Dietrich sings “The Ruins of Berlin” (I know the Dex Romweber version), and man are the ruins impressive. There’s hardly a non-bombed-out building seen in the opening aerial shots and the scattered location shots from the ground. The contemporary NY Times review calls Lund “disarmingly shameless.” For some guy I’ve never heard of playing against two of my favorite actresses, he comes off surprisingly well.

Bright Lights says Wilder pitched the film’s concept as propaganda to the U.S. military in Germany, describing “an entertainment film with Rita Hayworth or Ingrid Bergman… with Gary Cooper if you wish… and with a love story — only with a very special love story, cleverly devised to sell us a few ideological items.” The military found the finished film unsuitable to be shown in Germany, believing that a movie which stars a morally compromised U.S. soldier sleeping with an eroticized nazi mightn’t be in their best interest.

The Handmaid’s Tale (1990, Volker Schlondorff)

A real stinker of a bland-looking generic 1980′s movie, starring Natasha Richardson (Mary Shelley in Gothic) as a “handmaid” in the future whose job is to get pregnant for rich barren women (Faye Dunaway, two years before Arizona Dream) by their husbands (Robert Duvall, between Colors and Newsies). But of course she falls for house servant Aidan Quinn (who’d play evil twins the following year in an Isabella Rossellini movie) and gets involved with a troublemaking friend (Elizabeth McGovern, the mom of Downton Abbey). So it’s surprising that with all this star power around, the only good scene was with a doctor played by Rawhead Rex star David Dukes.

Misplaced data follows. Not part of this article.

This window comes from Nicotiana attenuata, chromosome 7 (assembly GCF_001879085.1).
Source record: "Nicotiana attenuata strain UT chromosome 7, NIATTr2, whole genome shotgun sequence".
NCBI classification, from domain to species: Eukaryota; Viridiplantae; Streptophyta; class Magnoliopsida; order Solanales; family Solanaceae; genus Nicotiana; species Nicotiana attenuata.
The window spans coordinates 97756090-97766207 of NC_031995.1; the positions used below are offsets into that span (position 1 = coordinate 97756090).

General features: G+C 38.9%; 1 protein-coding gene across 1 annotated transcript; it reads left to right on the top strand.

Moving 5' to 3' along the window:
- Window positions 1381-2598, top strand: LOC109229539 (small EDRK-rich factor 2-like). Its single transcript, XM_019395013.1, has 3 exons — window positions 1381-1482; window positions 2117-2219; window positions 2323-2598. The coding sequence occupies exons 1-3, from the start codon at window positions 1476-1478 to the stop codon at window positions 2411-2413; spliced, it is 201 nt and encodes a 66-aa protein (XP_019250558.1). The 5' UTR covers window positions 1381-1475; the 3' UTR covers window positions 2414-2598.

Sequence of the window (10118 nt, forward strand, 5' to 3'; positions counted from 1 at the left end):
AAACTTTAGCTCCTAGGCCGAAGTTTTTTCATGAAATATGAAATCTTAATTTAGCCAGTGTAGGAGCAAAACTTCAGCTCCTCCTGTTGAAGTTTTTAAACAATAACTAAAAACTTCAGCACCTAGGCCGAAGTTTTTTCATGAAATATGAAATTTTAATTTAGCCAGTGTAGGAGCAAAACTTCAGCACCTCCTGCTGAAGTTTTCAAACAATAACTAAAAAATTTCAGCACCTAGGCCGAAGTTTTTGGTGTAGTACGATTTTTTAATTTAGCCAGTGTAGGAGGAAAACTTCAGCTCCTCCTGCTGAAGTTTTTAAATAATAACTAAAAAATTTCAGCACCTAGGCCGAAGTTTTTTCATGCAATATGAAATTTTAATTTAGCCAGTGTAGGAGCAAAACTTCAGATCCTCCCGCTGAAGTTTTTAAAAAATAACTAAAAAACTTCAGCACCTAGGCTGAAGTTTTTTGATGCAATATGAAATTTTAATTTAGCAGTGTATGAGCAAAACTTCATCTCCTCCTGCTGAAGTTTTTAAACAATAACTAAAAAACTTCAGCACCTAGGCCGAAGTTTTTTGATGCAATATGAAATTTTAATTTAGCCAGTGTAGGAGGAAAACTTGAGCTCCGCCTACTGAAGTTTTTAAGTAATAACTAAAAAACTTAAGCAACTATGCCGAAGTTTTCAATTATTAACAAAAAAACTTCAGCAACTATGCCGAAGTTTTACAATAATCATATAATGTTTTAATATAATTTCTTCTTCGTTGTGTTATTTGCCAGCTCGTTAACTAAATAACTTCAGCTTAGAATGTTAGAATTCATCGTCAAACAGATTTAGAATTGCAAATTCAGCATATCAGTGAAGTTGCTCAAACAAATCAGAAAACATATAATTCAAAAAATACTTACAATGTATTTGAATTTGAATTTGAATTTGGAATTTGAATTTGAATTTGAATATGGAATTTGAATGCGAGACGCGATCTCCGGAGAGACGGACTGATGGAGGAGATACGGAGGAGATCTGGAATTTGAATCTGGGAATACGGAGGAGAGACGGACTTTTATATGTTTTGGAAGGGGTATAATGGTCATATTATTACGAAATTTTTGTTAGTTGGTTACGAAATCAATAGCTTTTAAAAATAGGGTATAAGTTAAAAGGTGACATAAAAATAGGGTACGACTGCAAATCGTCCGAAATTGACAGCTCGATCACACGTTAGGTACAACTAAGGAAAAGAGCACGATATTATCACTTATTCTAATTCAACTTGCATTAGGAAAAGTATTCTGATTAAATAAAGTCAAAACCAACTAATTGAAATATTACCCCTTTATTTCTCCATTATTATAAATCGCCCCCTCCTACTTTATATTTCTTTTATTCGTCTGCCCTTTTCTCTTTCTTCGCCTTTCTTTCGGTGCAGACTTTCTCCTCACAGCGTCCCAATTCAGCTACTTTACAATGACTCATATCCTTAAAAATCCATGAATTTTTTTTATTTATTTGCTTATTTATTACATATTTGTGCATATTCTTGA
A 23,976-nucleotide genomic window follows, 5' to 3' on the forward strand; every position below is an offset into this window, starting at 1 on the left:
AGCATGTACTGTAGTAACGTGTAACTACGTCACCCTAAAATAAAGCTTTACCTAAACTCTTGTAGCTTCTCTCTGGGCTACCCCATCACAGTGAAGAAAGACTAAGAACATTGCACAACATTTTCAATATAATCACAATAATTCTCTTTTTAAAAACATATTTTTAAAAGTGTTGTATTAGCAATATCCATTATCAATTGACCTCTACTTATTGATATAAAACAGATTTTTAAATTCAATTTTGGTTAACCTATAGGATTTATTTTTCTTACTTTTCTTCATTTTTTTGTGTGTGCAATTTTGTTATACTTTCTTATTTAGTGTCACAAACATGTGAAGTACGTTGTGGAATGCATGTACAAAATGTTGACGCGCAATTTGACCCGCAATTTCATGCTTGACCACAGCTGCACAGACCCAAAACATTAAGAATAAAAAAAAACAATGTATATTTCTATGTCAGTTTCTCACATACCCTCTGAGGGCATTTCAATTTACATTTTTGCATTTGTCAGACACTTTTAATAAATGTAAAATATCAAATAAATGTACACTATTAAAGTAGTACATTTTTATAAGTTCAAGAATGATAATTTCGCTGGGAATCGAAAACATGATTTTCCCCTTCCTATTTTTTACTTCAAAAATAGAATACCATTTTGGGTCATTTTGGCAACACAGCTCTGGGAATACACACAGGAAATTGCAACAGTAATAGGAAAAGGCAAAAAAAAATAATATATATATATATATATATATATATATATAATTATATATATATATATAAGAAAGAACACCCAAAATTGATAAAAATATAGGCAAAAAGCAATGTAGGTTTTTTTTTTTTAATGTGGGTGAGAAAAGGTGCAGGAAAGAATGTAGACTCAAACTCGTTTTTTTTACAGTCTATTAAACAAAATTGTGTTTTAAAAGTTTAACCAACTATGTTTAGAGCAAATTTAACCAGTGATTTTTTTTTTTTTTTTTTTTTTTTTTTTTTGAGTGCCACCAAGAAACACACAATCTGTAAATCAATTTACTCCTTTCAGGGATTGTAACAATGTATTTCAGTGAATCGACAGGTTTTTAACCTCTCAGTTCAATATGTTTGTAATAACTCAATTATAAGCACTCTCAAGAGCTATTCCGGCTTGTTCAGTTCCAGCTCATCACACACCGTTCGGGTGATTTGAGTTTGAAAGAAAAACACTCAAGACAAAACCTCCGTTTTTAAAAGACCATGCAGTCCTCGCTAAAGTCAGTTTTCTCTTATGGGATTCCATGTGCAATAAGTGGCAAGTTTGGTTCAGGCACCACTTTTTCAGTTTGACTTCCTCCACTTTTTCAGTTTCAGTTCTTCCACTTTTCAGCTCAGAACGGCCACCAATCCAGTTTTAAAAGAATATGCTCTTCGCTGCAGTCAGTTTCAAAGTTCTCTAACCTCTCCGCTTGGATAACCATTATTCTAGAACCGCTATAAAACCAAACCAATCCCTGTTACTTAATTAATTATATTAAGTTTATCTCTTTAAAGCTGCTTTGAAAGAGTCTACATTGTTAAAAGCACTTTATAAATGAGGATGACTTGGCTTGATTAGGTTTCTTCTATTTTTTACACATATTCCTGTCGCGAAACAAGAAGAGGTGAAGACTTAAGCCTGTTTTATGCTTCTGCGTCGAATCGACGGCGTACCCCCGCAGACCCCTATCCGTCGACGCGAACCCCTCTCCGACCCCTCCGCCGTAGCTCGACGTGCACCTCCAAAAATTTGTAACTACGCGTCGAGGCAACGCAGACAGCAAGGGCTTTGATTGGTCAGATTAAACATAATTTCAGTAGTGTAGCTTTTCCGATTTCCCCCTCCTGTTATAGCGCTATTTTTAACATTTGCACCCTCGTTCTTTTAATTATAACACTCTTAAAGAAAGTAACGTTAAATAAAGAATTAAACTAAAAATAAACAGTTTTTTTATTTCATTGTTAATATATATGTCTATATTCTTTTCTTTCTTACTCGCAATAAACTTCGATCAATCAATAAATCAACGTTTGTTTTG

Guy Maddin has a Vimeo page

I just found out!

Bing & Bela (2010)

Bing Crosby and Bela Lugosi.

Buried side-by-side.

Red lips. White wolf.

She is film critic Kim Morgan, who married Maddin after filming.

Lilith & Ly (2010)

A one-minute vampire short.

Udo Kier aims to steal a vampire woman’s necklace.

Is it supposed to be silent or is my browser messed up?

These last two were part of a shorts series called Hauntings.

It’s a Wonderful Life (2001)

Music video for Sparklehorse.

Silent actors on rotating sets.

Shot in peep-hole-vision!

Berlin (2008)

Footage from Berlin, Ontario in 1916.

Remixed to doom-music.

Sighs & Bosoms (2014?)

Literally that, in a single sepia-toned shot, with strings.

One Minute Louis Negin (2014?)

Single shot of Negin close-up

Perhaps from the rushes of something Keyhole-related?

Spanky, to the Pier and Back (2008)

Spanky is a small dog.

He walks to the pier and back, the camera frantically recording the experience.

Lullaby (or Funerailles) (2013?)

Takes exciting or upsetting moments from films and tracks back and forth over them obsessively, almost Martin Arnold-style. Intense and wonderful. Includes Santo, Tales of Hoffmann, a zeppelin disaster, Dracula, gladiator battles, more.